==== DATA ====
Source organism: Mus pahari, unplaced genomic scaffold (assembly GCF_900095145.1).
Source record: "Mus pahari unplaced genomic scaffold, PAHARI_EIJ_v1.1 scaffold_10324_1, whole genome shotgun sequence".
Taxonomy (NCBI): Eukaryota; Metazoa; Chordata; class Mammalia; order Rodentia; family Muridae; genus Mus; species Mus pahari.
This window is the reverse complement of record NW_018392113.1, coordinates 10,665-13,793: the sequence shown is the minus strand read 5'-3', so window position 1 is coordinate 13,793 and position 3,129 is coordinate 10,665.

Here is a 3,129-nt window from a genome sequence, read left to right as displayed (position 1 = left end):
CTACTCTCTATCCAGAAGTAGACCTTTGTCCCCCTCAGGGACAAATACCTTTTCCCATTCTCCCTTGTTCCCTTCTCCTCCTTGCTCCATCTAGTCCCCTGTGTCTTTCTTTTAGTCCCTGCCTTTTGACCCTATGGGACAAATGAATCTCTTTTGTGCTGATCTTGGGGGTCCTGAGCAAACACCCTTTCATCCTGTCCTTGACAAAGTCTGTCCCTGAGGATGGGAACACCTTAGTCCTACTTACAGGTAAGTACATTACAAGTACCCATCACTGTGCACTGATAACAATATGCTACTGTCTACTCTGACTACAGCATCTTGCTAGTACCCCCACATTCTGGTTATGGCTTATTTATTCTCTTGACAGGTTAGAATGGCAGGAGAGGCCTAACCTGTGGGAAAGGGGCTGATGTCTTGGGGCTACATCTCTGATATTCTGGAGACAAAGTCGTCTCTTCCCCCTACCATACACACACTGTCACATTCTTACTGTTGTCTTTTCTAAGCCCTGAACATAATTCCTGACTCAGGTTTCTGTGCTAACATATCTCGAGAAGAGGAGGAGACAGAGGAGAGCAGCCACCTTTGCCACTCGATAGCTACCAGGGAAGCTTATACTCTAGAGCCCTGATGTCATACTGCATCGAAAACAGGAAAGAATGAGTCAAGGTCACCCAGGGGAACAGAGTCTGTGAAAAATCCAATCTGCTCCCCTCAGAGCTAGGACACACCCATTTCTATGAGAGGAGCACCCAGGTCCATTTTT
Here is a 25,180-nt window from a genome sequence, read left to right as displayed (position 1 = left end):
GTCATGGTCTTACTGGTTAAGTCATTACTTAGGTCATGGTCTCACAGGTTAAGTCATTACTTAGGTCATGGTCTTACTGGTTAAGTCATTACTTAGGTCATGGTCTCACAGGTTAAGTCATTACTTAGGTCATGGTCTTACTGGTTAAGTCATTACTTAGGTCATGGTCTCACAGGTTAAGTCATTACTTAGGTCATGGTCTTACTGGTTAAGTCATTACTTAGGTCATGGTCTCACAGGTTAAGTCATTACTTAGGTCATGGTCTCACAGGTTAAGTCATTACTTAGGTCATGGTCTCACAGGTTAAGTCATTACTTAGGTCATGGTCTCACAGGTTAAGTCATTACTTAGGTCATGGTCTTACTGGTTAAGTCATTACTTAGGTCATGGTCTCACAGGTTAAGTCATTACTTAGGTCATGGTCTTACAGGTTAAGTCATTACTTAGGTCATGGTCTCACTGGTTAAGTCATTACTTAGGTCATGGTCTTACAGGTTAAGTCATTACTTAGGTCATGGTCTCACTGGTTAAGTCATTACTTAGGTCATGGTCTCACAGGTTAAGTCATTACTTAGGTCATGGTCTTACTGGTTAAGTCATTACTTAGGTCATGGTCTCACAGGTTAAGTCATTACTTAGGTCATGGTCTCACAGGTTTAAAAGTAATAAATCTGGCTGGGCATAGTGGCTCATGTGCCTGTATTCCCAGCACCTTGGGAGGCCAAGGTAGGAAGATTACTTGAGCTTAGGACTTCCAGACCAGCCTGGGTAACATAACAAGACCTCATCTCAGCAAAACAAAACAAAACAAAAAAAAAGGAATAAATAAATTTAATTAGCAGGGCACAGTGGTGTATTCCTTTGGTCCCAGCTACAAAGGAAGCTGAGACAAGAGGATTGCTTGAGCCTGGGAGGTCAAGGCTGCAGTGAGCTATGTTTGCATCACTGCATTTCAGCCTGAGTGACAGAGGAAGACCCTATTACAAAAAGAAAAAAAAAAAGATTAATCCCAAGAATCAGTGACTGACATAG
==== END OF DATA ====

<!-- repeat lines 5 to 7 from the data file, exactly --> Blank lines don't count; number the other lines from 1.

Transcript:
Here is a 3,129-nt window from a genome sequence, read left to right as displayed (position 1 = left end):
CTACTCTCTATCCAGAAGTAGACCTTTGTCCCCCTCAGGGACAAATACCTTTTCCCATTCTCCCTTGTTCCCTTCTCCTCCTTGCTCCATCTAGTCCCCTGTGTCTTTCTTTTAGTCCCTGCCTTTTGACCCTATGGGACAAATGAATCTCTTTTGTGCTGATCTTGGGGGTCCTGAGCAAACACCCTTTCATCCTGTCCTTGACAAAGTCTGTCCCTGAGGATGGGAACACCTTAGTCCTACTTACAGGTAAGTACATTACAAGTACCCATCACTGTGCACTGATAACAATATGCTACTGTCTACTCTGACTACAGCATCTTGCTAGTACCCCCACATTCTGGTTATGGCTTATTTATTCTCTTGACAGGTTAGAATGGCAGGAGAGGCCTAACCTGTGGGAAAGGGGCTGATGTCTTGGGGCTACATCTCTGATATTCTGGAGACAAAGTCGTCTCTTCCCCCTACCATACACACACTGTCACATTCTTACTGTTGTCTTTTCTAAGCCCTGAACATAATTCCTGACTCAGGTTTCTGTGCTAACATATCTCGAGAAGAGGAGGAGACAGAGGAGAGCAGCCACCTTTGCCACTCGATAGCTACCAGGGAAGCTTATACTCTAGAGCCCTGATGTCATACTGCATCGAAAACAGGAAAGAATGAGTCAAGGTCACCCAGGGGAACAGAGTCTGTGAAAAATCCAATCTGCTCCCCTCAGAGCTAGGACACACCCATTTCTATGAGAGGAGCACCCAGGTCCATTTTT
Here is a 25,180-nt window from a genome sequence, read left to right as displayed (position 1 = left end):